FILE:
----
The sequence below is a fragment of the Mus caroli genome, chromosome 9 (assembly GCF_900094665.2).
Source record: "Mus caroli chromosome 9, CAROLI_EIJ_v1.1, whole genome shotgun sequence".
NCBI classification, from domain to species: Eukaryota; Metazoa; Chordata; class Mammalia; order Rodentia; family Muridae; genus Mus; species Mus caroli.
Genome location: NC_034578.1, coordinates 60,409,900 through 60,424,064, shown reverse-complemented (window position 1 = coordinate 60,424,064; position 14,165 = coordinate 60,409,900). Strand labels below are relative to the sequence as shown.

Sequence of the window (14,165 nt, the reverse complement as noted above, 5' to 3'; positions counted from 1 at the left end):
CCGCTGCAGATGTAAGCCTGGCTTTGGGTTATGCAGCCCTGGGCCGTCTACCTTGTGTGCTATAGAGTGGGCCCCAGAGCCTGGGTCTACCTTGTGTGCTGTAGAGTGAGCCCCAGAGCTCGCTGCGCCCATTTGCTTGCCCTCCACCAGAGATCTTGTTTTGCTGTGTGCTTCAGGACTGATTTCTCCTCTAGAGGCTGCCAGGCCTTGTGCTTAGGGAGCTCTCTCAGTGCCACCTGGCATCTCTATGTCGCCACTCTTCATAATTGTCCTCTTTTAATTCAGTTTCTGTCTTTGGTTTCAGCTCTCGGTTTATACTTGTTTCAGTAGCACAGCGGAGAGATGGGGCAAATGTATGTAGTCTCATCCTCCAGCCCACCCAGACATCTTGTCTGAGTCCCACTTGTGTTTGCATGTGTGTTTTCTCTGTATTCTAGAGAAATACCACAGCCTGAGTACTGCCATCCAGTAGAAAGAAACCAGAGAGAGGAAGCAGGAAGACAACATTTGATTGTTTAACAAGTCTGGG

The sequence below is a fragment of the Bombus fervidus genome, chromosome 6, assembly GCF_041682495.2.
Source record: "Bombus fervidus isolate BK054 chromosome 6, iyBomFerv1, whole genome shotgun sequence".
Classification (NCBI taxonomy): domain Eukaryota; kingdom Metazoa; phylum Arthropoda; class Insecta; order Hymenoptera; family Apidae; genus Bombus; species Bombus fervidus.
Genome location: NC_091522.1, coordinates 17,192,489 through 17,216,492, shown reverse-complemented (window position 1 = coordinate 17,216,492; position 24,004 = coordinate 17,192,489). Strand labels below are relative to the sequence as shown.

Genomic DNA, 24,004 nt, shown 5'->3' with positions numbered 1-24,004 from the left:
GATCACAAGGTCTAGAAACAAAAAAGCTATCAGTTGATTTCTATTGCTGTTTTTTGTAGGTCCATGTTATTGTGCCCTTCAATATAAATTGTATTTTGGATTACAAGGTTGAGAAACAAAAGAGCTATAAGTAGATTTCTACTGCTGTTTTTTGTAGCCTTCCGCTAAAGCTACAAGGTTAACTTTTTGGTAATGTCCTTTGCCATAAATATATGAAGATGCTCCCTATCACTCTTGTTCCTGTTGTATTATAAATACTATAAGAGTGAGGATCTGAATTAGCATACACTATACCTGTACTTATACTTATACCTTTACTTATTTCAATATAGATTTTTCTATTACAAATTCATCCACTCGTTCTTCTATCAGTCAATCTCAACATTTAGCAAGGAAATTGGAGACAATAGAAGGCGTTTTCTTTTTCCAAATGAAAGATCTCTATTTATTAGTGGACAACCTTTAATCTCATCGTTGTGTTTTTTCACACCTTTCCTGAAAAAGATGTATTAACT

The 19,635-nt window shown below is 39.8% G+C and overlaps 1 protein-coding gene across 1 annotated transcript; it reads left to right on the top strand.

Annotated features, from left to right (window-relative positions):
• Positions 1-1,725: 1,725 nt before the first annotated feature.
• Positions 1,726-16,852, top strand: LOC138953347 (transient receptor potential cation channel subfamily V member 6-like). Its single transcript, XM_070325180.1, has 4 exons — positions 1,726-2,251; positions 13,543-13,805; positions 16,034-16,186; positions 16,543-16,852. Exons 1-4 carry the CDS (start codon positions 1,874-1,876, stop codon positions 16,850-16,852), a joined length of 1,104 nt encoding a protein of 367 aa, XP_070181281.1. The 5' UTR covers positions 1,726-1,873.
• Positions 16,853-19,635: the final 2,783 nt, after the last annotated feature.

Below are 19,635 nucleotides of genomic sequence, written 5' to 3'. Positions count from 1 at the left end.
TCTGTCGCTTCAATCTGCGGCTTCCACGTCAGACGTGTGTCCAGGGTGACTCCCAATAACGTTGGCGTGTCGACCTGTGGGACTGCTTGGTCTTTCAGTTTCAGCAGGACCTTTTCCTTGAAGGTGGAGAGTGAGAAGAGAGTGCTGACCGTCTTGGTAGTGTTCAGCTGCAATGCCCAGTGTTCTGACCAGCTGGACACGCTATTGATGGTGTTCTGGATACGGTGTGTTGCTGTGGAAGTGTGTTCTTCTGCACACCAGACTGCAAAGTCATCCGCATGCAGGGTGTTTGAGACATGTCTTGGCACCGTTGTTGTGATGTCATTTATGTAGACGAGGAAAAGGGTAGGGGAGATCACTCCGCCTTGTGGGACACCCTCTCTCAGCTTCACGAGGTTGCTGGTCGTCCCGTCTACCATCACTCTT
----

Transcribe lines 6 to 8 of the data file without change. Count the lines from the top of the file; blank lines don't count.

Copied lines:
CCGCTGCAGATGTAAGCCTGGCTTTGGGTTATGCAGCCCTGGGCCGTCTACCTTGTGTGCTATAGAGTGGGCCCCAGAGCCTGGGTCTACCTTGTGTGCTGTAGAGTGAGCCCCAGAGCTCGCTGCGCCCATTTGCTTGCCCTCCACCAGAGATCTTGTTTTGCTGTGTGCTTCAGGACTGATTTCTCCTCTAGAGGCTGCCAGGCCTTGTGCTTAGGGAGCTCTCTCAGTGCCACCTGGCATCTCTATGTCGCCACTCTTCATAATTGTCCTCTTTTAATTCAGTTTCTGTCTTTGGTTTCAGCTCTCGGTTTATACTTGTTTCAGTAGCACAGCGGAGAGATGGGGCAAATGTATGTAGTCTCATCCTCCAGCCCACCCAGACATCTTGTCTGAGTCCCACTTGTGTTTGCATGTGTGTTTTCTCTGTATTCTAGAGAAATACCACAGCCTGAGTACTGCCATCCAGTAGAAAGAAACCAGAGAGAGGAAGCAGGAAGACAACATTTGATTGTTTAACAAGTCTGGG

The sequence below is a fragment of the Bombus fervidus genome, chromosome 6, assembly GCF_041682495.2.
Source record: "Bombus fervidus isolate BK054 chromosome 6, iyBomFerv1, whole genome shotgun sequence".